1 Chronicles 8:1
Now Benjamin begat Bela his firstborn, Ashbel the second, and Aharah the third,
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THE SONS OF BENJAMIN AND BELA (1Chronicles 8:1-5).

(See Notes on 1Chronicles 7:6-7.)

Bela his first-born.—The Hebrew word for “firstborn” in Genesis 46:21 may have been turned into the proper name Becher, by an ancient mistake of the scribes. (See Note on 1Chronicles 7:6.)

Ashbel.—Probably the same as Jediael.

Aharah the same as Ahiram and Ehirosh.

(2) Nohah and Rapha.—These names do not occur in either of the other lists. The present series agrees with Numbers 26:38 in assigning five sons to Benjamin, of whom Bela is the first, and Ashbel the second. Further, there is enough likeness between the name Aharah here and Ahiram there to warrant our assumption of their original identity. But we cannot hence conclude that the Nohah and Rapha of our list answer to the Shephupham-Shupham and Hupham of the other. It is more likely that Nohah and Rapha represent different clans, which were prominent at the time when the present list was draughted. Rapha reminds us of the valley of Rephaim, south-west of Jerusalem, 1Chronicles 11:15.

(3-5) The sons of Bela here are nine, like the sons of the suspected Becher, 1Chronicles 7:8. But none of the names correspond.

(3) Addar the same as Ard, who in Numbers 26 is eldest son of Bela, but in Genesis 46 apparently his youngest brother.

Gera appears as brother of Bela in Genesis 46:21. The name is repeated in 1Chronicles 8:5, probably by a scribe’s inadvertence; though there may have been two great Benjamite houses so designated.

Abihud (4) and Abishua are peculiar to the present list.

Naaman is a son of Bela in Numbers 26, a brother in Genesis 46.

Ahoah is peculiar, unless he be identified with the Ehi of Genesis 46.

Shephupham and Huram, younger sons of Bela in the present series, are in Gen. and Num. his younger brothers Muppim (Shuppim) and Huppim, or Shephupbam and Hupham. These fluctuations of statement are worth observing, because they demonstrate the vagueness of terms denoting various degrees of kindred, when used in describing tribal and clan relationships.

1 Chronicles 8:1. Now Benjamin begat Bela — He had spoken something of this tribe before, chap. 1 Chronicles 7:6; but now he treats of it again, and that more fully and exactly: partly for Saul’s sake, who was of this tribe; and partly because this tribe adhered to David, and the kingdom of Judah, and went with Judah into Babylon; and now were returned from thence in greater numbers than the other tribes, except Judah. Bela his firstborn — So called by Moses: but the names of the rest vary from those in Moses. Therefore either these were Benjamin’s grand-children, or the same person had two or more names, which was not unusual.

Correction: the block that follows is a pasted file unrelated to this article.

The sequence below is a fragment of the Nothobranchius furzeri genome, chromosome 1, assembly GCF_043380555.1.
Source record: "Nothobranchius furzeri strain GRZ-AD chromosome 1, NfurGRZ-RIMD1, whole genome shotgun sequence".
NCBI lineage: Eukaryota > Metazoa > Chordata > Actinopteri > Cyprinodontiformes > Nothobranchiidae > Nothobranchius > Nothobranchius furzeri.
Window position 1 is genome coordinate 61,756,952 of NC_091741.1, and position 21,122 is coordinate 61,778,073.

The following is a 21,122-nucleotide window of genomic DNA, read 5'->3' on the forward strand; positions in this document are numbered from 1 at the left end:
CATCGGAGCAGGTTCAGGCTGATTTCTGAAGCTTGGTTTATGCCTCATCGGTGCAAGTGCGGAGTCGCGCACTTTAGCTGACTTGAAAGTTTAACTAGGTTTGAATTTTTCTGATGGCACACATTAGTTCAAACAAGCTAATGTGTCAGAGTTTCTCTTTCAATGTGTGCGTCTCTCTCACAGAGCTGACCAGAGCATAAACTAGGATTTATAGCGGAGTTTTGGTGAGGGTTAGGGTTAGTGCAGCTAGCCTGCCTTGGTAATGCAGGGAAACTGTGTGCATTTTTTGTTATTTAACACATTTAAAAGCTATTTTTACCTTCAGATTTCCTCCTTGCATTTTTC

8:1-40 Genealogies. - Here is a larger list of Benjamin's tribe. We may suppose that many things in these genealogies, which to us seem difficult, abrupt, and perplexed, were plain and easy at that time, and fully answered the intention for which they were published. Many great and mighty nations then were in being upon earth, and many illustrious men, whose names are now wholly forgotten; while the names of multitudes of the Israel of God are here kept in everlasting remembrance. The memory of the just is blessed.The reason of this return to the genealogy of the Benjamites seems to be the desire to connect the genealogical introduction with the historical body of the work. As the history is to begin with Saul, the genealogical portion is made to end with an account of the family of this Benjamite monarch. CHAPTER 8

1Ch 8:1-32. Sons and Chief Men of Benjamin.

1. Now Benjamin begat, &c.—This chapter contains some supplementary particulars in addition to what has been already said regarding the tribe of Benjamin (see on [360]1Ch 7:6). The names of many of the persons mentioned are different from those given by Moses—a diversity which may be accounted for in part on grounds formerly stated, namely, either that the persons had more than one name, or that the word "sons" is used in a loose sense for grandsons or descendants. But there are other circumstances to be taken into account in considering the details of this chapter; namely, first, that the genealogies of the Benjamites were disordered or destroyed by the almost total extermination of this tribe (Jud 20:11-48); secondly, that a great number of Benjamites, born in Assyria, are mentioned here, who returned from the long captivity in Babylon, and established themselves—some in Jerusalem, others in different parts of Judea. There were more returned from Babylon of the families belonging to this tribe than to any other except Judah; and hence many strange names are here introduced; some of which will be found in the list of the restored exiles (compare Ezr 2:1-70).The sons and chief men of Benjamin, 1 Chronicles 8:1-32. The stock of Saul and Jonathan, 1 Chronicles 8:33-40.